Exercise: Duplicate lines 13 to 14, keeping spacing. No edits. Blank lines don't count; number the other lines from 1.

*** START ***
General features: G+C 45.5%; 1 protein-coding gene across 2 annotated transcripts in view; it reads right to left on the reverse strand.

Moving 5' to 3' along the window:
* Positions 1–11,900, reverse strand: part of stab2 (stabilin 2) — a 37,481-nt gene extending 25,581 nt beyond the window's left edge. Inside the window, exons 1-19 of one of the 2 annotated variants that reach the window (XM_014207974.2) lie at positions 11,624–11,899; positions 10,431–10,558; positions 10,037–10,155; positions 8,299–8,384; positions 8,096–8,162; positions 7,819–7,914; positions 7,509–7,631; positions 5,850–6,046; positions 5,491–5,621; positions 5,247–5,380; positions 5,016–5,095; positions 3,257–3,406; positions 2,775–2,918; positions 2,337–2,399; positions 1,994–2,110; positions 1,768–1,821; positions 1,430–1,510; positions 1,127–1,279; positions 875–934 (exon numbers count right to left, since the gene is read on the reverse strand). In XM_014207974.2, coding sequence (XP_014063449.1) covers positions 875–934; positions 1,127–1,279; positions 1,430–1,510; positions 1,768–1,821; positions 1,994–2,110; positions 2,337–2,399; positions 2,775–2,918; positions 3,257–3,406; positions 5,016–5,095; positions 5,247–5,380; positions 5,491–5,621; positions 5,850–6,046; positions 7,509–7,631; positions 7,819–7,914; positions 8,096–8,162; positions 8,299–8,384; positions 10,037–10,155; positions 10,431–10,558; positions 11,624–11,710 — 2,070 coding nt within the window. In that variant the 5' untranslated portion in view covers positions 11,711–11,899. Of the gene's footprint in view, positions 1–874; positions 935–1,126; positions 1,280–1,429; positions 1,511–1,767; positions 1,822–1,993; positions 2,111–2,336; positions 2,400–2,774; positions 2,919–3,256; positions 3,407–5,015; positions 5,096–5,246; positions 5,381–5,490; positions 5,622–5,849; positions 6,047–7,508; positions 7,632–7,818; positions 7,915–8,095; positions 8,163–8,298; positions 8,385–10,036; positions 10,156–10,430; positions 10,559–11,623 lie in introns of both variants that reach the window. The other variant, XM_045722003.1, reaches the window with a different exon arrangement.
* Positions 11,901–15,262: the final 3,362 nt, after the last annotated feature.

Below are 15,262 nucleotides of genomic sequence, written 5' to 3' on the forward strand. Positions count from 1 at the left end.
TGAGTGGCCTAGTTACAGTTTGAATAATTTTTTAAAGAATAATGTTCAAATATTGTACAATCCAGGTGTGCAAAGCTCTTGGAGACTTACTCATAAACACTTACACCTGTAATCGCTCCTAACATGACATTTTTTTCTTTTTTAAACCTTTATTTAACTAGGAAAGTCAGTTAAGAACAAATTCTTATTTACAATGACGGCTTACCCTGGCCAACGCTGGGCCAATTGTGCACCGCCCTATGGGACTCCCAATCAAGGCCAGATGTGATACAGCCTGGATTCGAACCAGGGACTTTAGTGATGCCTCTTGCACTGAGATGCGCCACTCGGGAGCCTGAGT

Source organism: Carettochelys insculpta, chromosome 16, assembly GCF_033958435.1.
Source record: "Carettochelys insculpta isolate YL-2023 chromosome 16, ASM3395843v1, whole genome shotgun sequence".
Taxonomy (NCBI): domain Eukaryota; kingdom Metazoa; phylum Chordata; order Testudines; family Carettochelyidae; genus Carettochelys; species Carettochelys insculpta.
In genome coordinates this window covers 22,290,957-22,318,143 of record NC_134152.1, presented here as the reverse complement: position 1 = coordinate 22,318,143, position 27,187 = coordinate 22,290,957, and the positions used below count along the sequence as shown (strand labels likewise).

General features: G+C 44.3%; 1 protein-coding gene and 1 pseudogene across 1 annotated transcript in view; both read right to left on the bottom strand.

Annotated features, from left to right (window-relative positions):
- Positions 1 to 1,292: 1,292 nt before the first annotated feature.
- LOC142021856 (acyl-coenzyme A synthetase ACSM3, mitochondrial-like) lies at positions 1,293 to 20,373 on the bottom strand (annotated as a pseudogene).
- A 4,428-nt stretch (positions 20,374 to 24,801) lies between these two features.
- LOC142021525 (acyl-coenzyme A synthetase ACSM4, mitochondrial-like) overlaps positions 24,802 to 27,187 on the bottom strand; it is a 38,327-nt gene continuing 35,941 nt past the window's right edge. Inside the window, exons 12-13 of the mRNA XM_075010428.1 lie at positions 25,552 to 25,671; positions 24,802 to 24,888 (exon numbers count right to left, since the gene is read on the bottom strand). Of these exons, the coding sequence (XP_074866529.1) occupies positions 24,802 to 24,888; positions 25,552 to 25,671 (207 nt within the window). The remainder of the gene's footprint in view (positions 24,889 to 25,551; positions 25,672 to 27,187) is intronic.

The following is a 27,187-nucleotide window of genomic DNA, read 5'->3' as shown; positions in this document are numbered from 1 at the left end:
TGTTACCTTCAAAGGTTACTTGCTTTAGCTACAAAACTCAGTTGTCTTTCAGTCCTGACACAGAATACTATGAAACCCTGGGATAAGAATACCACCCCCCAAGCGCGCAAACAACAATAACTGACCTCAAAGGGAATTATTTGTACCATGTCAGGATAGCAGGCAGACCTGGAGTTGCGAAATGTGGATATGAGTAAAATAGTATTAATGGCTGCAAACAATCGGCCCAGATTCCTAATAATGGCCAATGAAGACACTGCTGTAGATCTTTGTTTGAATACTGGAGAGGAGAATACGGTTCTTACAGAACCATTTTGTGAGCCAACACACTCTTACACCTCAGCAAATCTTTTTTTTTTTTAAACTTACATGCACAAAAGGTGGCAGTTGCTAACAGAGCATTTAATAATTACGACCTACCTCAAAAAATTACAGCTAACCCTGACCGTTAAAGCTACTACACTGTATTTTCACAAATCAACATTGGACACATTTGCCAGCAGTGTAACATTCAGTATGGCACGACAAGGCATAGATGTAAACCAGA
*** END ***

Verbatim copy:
- Positions 1 to 1,292: 1,292 nt before the first annotated feature.
- LOC142021856 (acyl-coenzyme A synthetase ACSM3, mitochondrial-like) lies at positions 1,293 to 20,373 on the bottom strand (annotated as a pseudogene).